Chapter 3 Tracking the aids epidemic in the United States: Diffusion Through Space and Time A. Logistics



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Chapter 3
Tracking the AIDS Epidemic in the United States:

Diffusion Through Space and Time
A. Logistics
Students’ Time Requirements

Activity 1: Mapping the Diffusion of AIDS 30 minutes

Activity 2: AIDS Rates and Distance from Initial Centers 30 minutes

Activity 3: S-Curves 30 minutes


We recommend you do both Activities 1 and 2, because a key goal is to compare and contrast the two different diffusion processes. Activity 3 (on S-curves) is independent of the other two and is optional. One of the benefits of Activity 3 is the chance to focus on your local area.
All activities require access to the internet. They can be done individually or in groups, in a computer lab or outside of class. Students who work efficiently may be able to complete all three in an hour-and-fifteen-minute class.
B. Lesson Plan
I. Spatial Diffusion

  1. Diffusion defined.

  2. Diseases are not the only phenomena that spread through space and time. The concept also applies to cultural traits and innovations.

  3. Types of diffusion: Torsten Hägerstrand

    1. Relocation

    2. Expansion

    3. (The distinction between relocation and expansion diffusion keys on whether the number of adopters is expanding)

  4. Temporal regularities

    1. S-curve

      1. Innovators

      2. Majority adopters

      3. Laggards

    2. Adoption rate saturation level for different products

      1. Examples of different transportation technologies

  5. Spatial regularities in diffusion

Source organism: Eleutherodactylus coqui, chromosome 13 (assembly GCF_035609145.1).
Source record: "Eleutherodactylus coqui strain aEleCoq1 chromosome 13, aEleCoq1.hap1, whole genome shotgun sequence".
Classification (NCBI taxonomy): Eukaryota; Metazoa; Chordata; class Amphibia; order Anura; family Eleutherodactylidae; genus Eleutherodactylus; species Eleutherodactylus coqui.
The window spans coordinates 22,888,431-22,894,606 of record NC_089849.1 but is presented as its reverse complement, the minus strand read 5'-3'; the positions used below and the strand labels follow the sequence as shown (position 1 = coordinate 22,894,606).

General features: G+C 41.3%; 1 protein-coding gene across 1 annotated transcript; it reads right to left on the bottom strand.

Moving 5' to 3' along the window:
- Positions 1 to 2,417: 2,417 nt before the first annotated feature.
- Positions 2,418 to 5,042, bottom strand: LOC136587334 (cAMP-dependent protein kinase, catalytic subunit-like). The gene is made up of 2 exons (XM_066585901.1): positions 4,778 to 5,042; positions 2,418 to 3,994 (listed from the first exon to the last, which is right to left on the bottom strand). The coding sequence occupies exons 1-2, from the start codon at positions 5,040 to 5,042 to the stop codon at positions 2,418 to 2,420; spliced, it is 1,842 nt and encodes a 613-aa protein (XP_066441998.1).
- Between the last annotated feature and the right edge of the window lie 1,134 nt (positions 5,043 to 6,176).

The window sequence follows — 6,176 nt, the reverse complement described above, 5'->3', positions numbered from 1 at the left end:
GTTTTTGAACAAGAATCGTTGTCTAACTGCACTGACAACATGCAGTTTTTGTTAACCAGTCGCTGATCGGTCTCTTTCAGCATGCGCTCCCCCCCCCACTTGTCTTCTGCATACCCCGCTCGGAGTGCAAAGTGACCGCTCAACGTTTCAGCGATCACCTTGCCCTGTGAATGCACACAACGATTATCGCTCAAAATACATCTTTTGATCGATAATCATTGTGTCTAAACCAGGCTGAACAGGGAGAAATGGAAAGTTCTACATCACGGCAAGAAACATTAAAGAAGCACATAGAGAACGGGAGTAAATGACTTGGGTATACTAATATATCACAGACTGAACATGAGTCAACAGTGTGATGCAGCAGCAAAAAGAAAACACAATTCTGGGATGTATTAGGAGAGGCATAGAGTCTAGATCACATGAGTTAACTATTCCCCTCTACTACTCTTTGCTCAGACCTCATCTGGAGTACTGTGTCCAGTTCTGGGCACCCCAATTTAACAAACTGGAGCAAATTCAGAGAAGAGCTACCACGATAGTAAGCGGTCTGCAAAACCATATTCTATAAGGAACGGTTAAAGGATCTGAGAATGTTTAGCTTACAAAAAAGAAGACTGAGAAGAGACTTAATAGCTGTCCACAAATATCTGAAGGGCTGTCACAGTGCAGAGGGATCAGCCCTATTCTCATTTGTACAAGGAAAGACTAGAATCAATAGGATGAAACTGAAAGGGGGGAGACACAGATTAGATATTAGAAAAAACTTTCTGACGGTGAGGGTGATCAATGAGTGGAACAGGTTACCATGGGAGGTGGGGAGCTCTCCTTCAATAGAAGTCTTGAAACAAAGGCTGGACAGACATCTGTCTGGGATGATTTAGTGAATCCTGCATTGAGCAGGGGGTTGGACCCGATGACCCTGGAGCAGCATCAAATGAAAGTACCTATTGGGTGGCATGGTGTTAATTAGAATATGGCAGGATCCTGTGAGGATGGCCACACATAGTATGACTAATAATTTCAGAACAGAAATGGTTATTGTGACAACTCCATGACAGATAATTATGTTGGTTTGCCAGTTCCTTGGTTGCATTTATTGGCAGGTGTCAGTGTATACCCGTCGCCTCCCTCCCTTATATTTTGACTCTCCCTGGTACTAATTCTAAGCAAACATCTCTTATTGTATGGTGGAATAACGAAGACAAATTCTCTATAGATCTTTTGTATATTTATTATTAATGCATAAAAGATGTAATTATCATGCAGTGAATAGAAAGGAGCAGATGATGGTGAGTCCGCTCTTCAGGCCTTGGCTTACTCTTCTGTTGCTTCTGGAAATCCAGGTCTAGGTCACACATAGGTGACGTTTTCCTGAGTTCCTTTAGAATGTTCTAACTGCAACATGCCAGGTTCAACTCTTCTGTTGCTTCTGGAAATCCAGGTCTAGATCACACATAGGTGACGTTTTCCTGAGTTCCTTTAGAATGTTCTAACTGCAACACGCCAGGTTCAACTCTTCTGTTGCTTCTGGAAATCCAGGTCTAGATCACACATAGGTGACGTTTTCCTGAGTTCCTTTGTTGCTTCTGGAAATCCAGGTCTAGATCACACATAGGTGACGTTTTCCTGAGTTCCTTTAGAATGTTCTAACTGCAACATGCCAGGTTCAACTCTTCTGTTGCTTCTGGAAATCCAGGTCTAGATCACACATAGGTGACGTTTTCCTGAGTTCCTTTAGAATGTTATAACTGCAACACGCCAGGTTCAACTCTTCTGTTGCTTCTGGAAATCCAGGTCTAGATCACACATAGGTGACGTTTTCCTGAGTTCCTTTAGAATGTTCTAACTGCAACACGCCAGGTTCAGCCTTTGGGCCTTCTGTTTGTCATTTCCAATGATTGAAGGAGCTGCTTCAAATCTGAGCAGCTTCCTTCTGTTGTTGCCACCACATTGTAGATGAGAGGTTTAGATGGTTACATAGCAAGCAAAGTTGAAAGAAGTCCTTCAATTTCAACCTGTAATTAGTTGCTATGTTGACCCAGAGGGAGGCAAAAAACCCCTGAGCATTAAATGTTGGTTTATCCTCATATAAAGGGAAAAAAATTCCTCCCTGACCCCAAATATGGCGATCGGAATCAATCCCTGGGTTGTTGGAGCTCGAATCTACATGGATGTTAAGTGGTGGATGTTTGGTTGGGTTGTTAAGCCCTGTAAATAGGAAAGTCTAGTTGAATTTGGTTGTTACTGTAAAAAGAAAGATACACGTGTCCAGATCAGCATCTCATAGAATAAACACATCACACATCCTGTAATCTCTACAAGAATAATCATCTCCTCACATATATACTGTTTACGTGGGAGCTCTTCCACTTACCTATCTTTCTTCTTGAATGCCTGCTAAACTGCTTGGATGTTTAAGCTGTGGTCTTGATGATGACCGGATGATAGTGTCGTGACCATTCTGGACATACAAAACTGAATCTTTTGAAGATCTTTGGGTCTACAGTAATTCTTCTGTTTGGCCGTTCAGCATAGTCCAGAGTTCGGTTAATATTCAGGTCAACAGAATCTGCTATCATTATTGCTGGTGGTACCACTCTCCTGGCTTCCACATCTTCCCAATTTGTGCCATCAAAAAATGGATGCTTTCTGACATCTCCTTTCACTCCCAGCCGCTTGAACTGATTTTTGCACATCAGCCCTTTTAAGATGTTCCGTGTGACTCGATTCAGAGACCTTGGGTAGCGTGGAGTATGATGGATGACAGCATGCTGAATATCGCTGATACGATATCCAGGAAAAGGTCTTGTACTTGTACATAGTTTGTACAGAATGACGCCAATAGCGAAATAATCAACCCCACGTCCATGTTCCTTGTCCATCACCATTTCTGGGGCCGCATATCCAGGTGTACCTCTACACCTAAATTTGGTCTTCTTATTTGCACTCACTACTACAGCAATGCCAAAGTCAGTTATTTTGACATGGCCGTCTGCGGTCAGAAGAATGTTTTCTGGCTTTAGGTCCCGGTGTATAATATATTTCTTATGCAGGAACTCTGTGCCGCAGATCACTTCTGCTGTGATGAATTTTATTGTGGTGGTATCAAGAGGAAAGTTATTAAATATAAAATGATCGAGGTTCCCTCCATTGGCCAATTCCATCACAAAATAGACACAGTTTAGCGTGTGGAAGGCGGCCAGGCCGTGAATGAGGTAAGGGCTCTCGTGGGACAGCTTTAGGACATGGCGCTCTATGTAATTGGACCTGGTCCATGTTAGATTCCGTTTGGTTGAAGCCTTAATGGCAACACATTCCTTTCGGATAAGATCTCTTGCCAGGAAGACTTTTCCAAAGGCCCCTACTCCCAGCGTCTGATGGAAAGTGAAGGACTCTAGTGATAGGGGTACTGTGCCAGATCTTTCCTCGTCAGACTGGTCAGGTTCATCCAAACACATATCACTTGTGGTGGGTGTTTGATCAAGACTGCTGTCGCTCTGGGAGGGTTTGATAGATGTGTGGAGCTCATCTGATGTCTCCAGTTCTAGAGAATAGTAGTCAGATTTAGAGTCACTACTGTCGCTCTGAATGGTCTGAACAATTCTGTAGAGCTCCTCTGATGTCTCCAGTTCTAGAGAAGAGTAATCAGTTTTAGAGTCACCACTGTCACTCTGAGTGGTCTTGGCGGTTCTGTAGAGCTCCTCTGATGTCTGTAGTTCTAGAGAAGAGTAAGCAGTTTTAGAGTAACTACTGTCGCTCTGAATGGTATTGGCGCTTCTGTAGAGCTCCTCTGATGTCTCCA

1. Contagious effects

    2. Hierarchical effects

i. Urban hierarchy

    1. Disentangling contagious and hierarchical diffusion. Usually both are at work in any situation.

    2. Barriers or facilitators of diffusion

      1. Physical

      2. Language

      3. Cultural

      4. Political

      5. Transportation

    3. Biased innovations

II. Examples of diffusion



  1. Cricket

  2. Cellular phones

  3. Hydrogen fuel stations

  4. Clothing fads

  5. Video games

  6. Radio broadcasting

  7. Punk rock, computers

  8. Chemical fertilizers for farming

  9. Anti-HIV drug “cocktail”



III. Background on AIDS

  1. What is AIDS?

    1. Acquired Immunodeficiency Syndrome

    2. Caused by HIV virus

    3. Mechanisms of transmission—not just via homosexual activity

    4. Recent medical advances

  2. AIDS in Africa

    1. Origin through zoonosis (disputed by some researchers)

    2. Very high rates in Africa

    3. Factors causing high rates in Africa

      1. Spread along trade and migration routes

      2. Heterosexual transmission

      3. Postcolonial development patterns causing migrant work, prostitution

      4. Poverty, famine, war are perceived as graver threats

      5. Ignorance and misinformation

    4. Devastating effects of AIDS in Africa

      1. Shortened life expectancies

      2. Attacks adults in their prime, increases dependency ratio

      3. Diverts resources from development needs

      4. Orphans

      5. Young women are hardest hit

    5. Ingredients of successful anti-AIDS policies

      1. Condoms and circumcision

      2. Treating infected persons

      3. Antiviral drugs for expectant mothers

      4. Female empowerment

  3. Global pathways and global hotspots

    1. Haiti

    2. New York, California, Miami

    3. Thailand

    4. Western and Eastern Europe